ETMarkets Smart Talk: Sumit Chanda of JARVIS Invest highlights 5 golden rules while picking stocks

“Take emotions out of the investment decision-making process. That is why our mantra has been Love the Money, Not The Stock,” says Sumit Chanda, CEO & Founder, JARVIS Invest.

In an interview with ETMarkets, Chanda who has over 18 years of experience in the BFSI space, said: “I feel the Banking Sector will turn out to be the dark horse for this year. We have witnessed the sector taking a beating due to Covid and its after effects,” Edited excerpt

As we step into the second half of 2022 – what are your expectations from markets? Do you think 2H2022 will be better than 1H2022 as most negatives are factored in?

I agree that most of the negatives have been factored in. However, the threat of a recession in the US still looms, there seems to be no end to the Russia-Ukraine conflict, Oil is way beyond our comfort zone, Rupee is making new lows almost every day, the effect of rate hikes on the inflation levels and its implications on growth is yet to be seen.

With these in mind, I would say that 2H2022 will be subdued with some action expected in the far end of the year post the June quarter results when the markets start factoring in FY23 numbers.

However, one thing is for sure, volatility is here to stay and it’s time we plan our investments around it.

Gravity seems to push the Rupee to fresh record lows. How will this impact foreign investment and FII flows?

As I said earlier, the Rupee is making new lows almost every day. Though the central bank is intervening, it is not talking about maintaining it at a certain level, it is acting to ensure reduced volatility.

I feel it will go down further as our Current Account Deficit (CAD) rises further. The outflow from FIIs & FPIs that we have been witnessing was to be expected.

As a matter of fact, they have been selling in markets with high CAD where the currency can depreciate further. With the US Fed increasing the rates, the US treasury yields have spiked. The flight to safety was expected.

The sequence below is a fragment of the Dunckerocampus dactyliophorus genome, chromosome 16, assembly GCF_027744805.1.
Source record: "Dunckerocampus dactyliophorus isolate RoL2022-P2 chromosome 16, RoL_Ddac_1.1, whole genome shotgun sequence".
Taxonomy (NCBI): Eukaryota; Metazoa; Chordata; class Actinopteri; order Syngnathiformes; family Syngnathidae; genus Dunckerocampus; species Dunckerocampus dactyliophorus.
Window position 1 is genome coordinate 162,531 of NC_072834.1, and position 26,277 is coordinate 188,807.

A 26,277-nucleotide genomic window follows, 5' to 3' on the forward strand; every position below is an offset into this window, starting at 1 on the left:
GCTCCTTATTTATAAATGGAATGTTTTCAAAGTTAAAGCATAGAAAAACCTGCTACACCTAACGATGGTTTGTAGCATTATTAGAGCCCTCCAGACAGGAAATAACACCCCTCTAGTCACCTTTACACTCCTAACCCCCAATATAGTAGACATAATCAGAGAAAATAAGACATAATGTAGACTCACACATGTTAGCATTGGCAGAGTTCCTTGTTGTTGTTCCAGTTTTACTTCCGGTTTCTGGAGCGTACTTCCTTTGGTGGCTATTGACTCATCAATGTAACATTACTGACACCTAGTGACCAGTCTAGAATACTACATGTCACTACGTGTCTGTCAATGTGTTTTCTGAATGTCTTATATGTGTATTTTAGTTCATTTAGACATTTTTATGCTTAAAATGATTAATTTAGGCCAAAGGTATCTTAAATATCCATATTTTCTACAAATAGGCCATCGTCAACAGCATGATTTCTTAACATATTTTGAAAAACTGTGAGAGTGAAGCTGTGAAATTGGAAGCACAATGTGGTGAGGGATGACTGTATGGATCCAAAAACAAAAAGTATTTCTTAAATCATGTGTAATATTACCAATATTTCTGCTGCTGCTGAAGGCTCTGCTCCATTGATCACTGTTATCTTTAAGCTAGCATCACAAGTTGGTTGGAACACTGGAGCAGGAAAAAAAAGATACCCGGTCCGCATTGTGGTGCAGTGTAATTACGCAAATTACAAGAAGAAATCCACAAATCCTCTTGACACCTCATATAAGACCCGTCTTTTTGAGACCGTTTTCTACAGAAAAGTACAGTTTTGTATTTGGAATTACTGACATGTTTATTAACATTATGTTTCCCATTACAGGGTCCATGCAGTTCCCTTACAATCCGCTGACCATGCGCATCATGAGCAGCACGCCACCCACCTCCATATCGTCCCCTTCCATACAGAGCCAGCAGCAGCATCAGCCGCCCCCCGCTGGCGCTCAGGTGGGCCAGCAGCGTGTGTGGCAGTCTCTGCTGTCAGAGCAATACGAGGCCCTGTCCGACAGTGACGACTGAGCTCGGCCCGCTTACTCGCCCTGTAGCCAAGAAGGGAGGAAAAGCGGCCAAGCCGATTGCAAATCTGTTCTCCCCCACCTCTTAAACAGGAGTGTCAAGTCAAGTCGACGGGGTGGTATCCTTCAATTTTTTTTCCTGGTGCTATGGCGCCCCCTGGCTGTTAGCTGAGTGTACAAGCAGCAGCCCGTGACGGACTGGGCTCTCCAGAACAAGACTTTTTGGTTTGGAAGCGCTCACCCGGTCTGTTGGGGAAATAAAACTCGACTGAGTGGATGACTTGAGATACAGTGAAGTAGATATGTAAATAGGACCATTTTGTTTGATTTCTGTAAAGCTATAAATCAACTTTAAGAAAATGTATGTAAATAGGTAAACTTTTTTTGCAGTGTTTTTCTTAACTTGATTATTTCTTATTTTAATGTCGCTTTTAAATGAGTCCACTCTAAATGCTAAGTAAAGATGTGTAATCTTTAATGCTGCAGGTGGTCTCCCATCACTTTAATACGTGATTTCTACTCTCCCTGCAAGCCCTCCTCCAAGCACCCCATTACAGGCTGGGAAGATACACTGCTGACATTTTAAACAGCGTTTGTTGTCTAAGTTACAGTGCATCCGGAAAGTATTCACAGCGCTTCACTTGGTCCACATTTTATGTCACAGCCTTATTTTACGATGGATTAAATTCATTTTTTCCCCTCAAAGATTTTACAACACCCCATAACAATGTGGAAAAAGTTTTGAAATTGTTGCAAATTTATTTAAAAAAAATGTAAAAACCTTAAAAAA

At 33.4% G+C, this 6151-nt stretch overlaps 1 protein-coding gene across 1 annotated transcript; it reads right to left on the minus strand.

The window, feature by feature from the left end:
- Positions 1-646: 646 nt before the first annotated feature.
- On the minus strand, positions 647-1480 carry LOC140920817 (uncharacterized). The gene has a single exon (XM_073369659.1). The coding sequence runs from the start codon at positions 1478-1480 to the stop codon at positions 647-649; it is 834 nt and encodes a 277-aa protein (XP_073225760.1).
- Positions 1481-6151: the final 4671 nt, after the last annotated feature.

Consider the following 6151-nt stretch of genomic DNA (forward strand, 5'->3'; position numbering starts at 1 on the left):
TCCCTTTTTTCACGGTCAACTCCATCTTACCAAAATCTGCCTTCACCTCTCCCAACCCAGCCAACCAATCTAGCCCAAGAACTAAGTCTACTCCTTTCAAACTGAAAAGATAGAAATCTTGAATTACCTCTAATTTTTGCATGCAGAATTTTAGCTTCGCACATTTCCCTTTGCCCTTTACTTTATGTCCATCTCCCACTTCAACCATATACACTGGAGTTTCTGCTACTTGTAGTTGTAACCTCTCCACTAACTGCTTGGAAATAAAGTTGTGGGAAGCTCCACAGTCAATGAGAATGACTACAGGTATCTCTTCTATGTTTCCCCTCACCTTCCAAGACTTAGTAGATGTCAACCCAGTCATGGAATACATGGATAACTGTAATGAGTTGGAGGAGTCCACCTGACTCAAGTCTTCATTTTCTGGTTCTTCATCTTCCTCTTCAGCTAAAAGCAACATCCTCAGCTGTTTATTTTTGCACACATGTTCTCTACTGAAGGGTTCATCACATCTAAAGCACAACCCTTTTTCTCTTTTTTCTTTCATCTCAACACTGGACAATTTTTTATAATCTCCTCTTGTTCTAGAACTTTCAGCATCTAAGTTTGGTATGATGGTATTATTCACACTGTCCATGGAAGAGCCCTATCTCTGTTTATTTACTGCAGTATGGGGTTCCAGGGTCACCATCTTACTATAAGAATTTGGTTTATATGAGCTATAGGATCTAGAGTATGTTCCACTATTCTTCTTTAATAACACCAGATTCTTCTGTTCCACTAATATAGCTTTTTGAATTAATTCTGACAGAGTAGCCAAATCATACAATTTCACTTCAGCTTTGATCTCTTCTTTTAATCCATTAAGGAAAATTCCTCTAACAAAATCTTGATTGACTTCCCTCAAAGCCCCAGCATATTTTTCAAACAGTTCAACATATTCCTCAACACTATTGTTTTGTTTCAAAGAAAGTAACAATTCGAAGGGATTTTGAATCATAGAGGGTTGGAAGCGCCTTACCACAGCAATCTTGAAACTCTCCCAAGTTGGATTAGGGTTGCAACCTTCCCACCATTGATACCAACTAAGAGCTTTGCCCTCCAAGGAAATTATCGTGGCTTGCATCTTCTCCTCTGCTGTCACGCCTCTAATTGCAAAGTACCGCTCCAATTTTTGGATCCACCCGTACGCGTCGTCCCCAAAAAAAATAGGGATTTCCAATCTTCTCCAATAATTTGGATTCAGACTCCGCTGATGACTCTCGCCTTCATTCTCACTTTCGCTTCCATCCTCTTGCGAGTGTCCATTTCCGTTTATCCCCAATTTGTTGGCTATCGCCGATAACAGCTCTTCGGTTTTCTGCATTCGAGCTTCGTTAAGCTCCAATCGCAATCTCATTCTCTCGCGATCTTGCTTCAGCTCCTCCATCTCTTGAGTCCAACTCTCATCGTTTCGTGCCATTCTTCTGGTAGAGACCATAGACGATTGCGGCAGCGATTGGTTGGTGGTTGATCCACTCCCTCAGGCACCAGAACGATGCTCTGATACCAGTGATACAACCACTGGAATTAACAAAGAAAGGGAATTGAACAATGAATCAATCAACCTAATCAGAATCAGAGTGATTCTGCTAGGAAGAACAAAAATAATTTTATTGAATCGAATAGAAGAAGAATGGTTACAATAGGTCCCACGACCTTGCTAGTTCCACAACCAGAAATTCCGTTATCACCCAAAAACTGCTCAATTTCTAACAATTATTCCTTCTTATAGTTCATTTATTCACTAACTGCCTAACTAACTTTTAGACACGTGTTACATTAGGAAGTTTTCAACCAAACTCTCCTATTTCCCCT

This trend will continue for some more time since the Fed is not done with increasing rates. This will push the Rupee further. Having said that, from a medium to a long-term perspective, we are in an investment sweet spot.

When some semblance of normalcy returns globally, we would be better placed than the other economies.

With decades of experience under your belt – what are your 5 rules while picking stocks?

I would share my 5 rules for investing, which is something I have built in JARVIS as well.

1. Know your risk appetite. Know how much of a hit you can take without losing sleep.

2. Take emotions out of the investment decision making process. That is why our mantra has been “Love the Money, Not The Stock”

3. Stick to your asset allocation. Every investor is different. The asset allocation will also vary. Know what best suits you.

4. Active management is key to get maximum returns out of your investment. However, this has to be done keeping in mind the cost and the tax implications. Long term investment is the key to wealth creation, but be constantly on the lookout for opportunities.

5. Never leverage to invest.


Indian market has been more resilient when compared to say US markets or other EMs in the past 6 months or so – what does it tell you – strong macros or strong DIIs? Which one is more prominent factor?

The DIIs have provided the much-needed support to the markets preventing a free-fall. However, as I mentioned earlier, we are better placed than most of the other economies.

Our inflation levels, our growth expectations, Capacity utilisation, local demand, everything is better off than others. While uncertainties overshadow our economy in the shorter term, from a medium to long term perspective, buy “India”.

We have been seeing many memes saying “My FD is giving more returns than stocks”. With interest rates on the rise and global tensions – how should investors structure their asset allocation?